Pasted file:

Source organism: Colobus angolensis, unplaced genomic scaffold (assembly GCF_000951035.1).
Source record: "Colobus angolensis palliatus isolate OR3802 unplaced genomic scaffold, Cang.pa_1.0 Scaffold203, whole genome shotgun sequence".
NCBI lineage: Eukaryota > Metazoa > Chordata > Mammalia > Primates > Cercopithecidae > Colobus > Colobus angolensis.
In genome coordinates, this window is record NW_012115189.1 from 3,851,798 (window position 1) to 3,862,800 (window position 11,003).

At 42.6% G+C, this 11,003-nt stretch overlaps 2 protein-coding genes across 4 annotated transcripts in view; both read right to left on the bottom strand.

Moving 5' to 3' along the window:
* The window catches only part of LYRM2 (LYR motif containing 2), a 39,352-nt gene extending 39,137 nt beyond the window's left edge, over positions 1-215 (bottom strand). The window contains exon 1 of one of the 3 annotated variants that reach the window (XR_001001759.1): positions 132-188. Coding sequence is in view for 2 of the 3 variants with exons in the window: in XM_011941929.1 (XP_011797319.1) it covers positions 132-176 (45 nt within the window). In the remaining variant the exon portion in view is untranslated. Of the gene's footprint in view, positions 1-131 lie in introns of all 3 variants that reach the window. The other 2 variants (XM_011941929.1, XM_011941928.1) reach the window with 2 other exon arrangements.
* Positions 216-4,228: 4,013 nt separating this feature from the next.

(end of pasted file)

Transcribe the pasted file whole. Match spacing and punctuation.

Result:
Source organism: Colobus angolensis, unplaced genomic scaffold (assembly GCF_000951035.1).
Source record: "Colobus angolensis palliatus isolate OR3802 unplaced genomic scaffold, Cang.pa_1.0 Scaffold203, whole genome shotgun sequence".
NCBI lineage: Eukaryota > Metazoa > Chordata > Mammalia > Primates > Cercopithecidae > Colobus > Colobus angolensis.
In genome coordinates, this window is record NW_012115189.1 from 3,851,798 (window position 1) to 3,862,800 (window position 11,003).

At 42.6% G+C, this 11,003-nt stretch overlaps 2 protein-coding genes across 4 annotated transcripts in view; both read right to left on the bottom strand.

Moving 5' to 3' along the window:
* The window catches only part of LYRM2 (LYR motif containing 2), a 39,352-nt gene extending 39,137 nt beyond the window's left edge, over positions 1-215 (bottom strand). The window contains exon 1 of one of the 3 annotated variants that reach the window (XR_001001759.1): positions 132-188. Coding sequence is in view for 2 of the 3 variants with exons in the window: in XM_011941929.1 (XP_011797319.1) it covers positions 132-176 (45 nt within the window). In the remaining variant the exon portion in view is untranslated. Of the gene's footprint in view, positions 1-131 lie in introns of all 3 variants that reach the window. The other 2 variants (XM_011941929.1, XM_011941928.1) reach the window with 2 other exon arrangements.
* Positions 216-4,228: 4,013 nt separating this feature from the next.